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Both nursing roles and education were first defined by Florence Nightingale, fol

lowing her experiences caring for the wounded in the Crimean War.[1] Prior to th
is, nursing was thought to be a trade with few common practices or documented st
andards. Nightingale's concepts were used as a guide for establishing nursing sc
hools at the beginning of the twentieth century, which were mostly hospital-base
d training programs emphasizing the development of a set of clinical skills.[1]
The profession's early utilization of a general, hospital-based education is som
etimes credited for the wide range of roles nurses have assumed within health ca
re, and this is contrasted with present-day nursing education, which is increasi
ngly specialized and typically offered at post-secondary institutions.[2]
Practice as a nurse is often defined by state, provincial or territorial governm
ents. As an example, the province of Ontario classifies nurses into the roles of
Registered Practical Nurse, Registered Nurse (general class), and Registered Nu
rse (extended class).[3] In this respect, the title "nurse" is protected by law
within the province, and regulated by legislative statute.[3] Some regions have
legislated different or expanded roles for nurses, generating many potential nur
se careers.
Around the world, nurses have been traditionally female. Despite equal opportuni
ty legislation nursing has continued to be a female dominated profession.[4] For
instance, in Canada and America the male-to-female ratio of nurses is approxima
tely 1:19.[5][6] This ratio is represented around the world. Notable exceptions
include: Francophone Africa, which includes the countries of Benin, Burkino Faso
, Cameroon, Chad, Congo, Ivory Coast, the Democratic Republic of Congo, Djibouti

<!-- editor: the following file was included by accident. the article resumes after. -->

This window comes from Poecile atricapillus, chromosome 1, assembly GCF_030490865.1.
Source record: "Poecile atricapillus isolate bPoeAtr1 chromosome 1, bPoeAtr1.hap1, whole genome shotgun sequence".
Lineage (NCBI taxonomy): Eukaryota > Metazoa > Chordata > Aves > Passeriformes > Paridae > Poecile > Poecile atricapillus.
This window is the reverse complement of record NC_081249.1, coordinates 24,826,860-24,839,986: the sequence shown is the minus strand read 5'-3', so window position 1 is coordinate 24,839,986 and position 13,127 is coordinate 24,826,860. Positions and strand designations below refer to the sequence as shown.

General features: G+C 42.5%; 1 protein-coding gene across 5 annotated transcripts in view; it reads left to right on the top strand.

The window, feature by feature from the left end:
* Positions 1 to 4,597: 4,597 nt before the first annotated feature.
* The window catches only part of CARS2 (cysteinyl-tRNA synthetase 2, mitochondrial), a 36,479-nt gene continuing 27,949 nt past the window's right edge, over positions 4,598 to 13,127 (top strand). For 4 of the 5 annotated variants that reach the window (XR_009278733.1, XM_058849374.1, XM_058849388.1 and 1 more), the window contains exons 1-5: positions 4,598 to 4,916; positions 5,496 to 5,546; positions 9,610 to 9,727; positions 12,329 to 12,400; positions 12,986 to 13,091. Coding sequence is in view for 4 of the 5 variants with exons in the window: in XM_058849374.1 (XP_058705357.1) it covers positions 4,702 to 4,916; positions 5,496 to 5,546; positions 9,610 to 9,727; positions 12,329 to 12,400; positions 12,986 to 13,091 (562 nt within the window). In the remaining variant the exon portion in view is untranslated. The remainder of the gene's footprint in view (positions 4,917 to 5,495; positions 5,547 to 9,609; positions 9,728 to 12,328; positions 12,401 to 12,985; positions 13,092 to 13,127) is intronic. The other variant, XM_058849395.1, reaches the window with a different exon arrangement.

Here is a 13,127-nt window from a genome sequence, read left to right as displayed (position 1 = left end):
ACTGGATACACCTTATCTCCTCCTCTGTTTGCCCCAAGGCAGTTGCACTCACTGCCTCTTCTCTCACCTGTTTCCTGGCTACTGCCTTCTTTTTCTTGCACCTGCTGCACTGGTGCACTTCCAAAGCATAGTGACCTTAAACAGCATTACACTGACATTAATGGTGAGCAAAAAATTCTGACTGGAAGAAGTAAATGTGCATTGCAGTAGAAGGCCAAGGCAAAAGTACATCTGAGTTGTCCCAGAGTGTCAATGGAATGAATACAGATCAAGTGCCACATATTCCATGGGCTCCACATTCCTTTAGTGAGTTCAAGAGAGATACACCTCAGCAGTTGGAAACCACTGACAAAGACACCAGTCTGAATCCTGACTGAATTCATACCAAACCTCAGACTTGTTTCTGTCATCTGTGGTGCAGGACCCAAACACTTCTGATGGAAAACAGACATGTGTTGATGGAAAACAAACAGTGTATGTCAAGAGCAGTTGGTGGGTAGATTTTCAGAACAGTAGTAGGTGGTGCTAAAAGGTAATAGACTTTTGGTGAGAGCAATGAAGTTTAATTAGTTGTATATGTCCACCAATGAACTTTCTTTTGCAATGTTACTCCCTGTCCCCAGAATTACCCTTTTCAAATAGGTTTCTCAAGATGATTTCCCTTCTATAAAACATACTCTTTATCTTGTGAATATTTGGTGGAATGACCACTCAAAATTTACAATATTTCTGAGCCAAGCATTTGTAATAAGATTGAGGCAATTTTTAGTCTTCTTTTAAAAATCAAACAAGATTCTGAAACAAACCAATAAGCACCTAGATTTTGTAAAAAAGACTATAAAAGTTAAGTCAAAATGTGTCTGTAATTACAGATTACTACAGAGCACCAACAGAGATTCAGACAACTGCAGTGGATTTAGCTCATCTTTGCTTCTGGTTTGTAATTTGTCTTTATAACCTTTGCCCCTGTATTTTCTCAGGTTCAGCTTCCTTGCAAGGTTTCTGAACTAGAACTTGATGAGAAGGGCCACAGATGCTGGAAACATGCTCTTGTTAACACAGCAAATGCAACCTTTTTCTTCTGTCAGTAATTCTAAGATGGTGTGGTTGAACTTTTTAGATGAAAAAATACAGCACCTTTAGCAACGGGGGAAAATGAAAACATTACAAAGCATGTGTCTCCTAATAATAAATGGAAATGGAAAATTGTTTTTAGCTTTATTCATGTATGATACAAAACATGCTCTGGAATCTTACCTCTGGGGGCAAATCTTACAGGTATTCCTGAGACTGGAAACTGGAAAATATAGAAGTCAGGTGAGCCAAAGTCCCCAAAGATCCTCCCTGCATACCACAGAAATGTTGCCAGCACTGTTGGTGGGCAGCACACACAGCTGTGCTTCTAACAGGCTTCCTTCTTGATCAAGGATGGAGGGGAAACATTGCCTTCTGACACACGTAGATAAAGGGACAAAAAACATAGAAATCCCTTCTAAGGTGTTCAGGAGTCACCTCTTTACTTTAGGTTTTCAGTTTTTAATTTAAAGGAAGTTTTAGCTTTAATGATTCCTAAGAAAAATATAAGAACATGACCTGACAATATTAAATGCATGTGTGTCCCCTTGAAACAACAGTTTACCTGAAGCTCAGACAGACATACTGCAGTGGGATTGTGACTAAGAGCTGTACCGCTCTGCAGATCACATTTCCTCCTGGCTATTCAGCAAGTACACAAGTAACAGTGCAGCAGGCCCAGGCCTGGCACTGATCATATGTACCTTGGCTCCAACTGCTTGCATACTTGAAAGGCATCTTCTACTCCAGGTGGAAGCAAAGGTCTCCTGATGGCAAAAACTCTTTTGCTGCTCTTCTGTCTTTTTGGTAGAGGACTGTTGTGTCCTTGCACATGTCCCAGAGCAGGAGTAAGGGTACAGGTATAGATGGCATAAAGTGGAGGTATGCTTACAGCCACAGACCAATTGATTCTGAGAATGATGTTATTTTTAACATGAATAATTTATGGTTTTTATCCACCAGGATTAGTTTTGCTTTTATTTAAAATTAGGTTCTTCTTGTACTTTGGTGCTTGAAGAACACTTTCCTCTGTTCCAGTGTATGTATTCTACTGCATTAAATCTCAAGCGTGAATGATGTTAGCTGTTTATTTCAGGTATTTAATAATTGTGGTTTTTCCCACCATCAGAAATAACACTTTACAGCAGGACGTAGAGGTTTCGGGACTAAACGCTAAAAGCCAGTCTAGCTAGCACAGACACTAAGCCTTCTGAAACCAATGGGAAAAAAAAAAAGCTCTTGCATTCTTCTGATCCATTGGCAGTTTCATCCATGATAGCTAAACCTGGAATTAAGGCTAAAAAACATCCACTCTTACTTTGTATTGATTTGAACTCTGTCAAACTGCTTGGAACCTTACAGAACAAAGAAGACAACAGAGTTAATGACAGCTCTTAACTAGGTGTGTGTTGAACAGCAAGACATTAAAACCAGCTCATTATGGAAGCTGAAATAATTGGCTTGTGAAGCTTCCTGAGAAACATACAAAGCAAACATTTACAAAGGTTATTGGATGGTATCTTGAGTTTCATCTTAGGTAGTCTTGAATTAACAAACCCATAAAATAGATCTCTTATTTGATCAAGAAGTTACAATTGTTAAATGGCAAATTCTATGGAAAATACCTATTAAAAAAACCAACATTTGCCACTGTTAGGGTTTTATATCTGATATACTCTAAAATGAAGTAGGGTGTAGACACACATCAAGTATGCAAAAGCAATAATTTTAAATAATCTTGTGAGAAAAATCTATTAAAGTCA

, Guinea, Gabon, Mali, Mauritania, Niger, Rwanda, Senegal, and Togo, which all h
ave more male than female nurses.[7] In Europe, in countries such as Spain, Port
ugal, Czechoslovakia, and Italy, over 20% of nurses are male.[7]
Currently, a nursing shortage exists within the United Kingdom, United States, C
anada, and a number of other developed countries.[8] The majority of analysis re
fers to a shortage of Registered Nurse staff.[8] The Canadian Registered Nurse s
hortage has been linked to longer wait times for hospital-based procedures, incr
eased adverse events for patients, and more stressful work environments.[9] As t
he shortage of Registered Nurses increases, it is expected that there will be an
increasing move towards utilizing unregulated healthcare workers to meet demand
s for basic nursing care within hospitals and the community.[10]
[edit] EducationTypically, nurses are distinguished from one another by the area
they work in (critical care, perioperative, oncology, nephrology, pediatrics, a
dult acute care, geriatrics, psychiatric, community, occupational health, etc.).
Bodies such as the American Nurses Association and the Canadian Nurses Associat
ion have both supported a move towards the creation of national specialty certif
ications, in order to support more specialized nursing roles.[11] As nursing rol
es and specialties are continually changing, the International Council of Nurses
states that nursing education should always include continuing education activi
ties; while educational preparation is expected to vary between countries, all n
ursing jurisdictions are encouraged to promote continuing education as an import
ant form of professional education.[12]
Nursing education varies widely, and continues to produce an array of options as
nursing roles evolve and also expand in scope. Educational preparation as a nur
se may include certificate, diploma, associates, bachelors, masters or doctoral
preparation.
[edit] EtymologyThe English word nurse also refers to the act of breastfeeding.[
13] A wet nurse is considered someone who provides her own breast-milk to infant
s. In other languages, the word for nurse comes from the same etymology as the w
ord infirmary, such as in French (infirmier), or Italian (infermiere).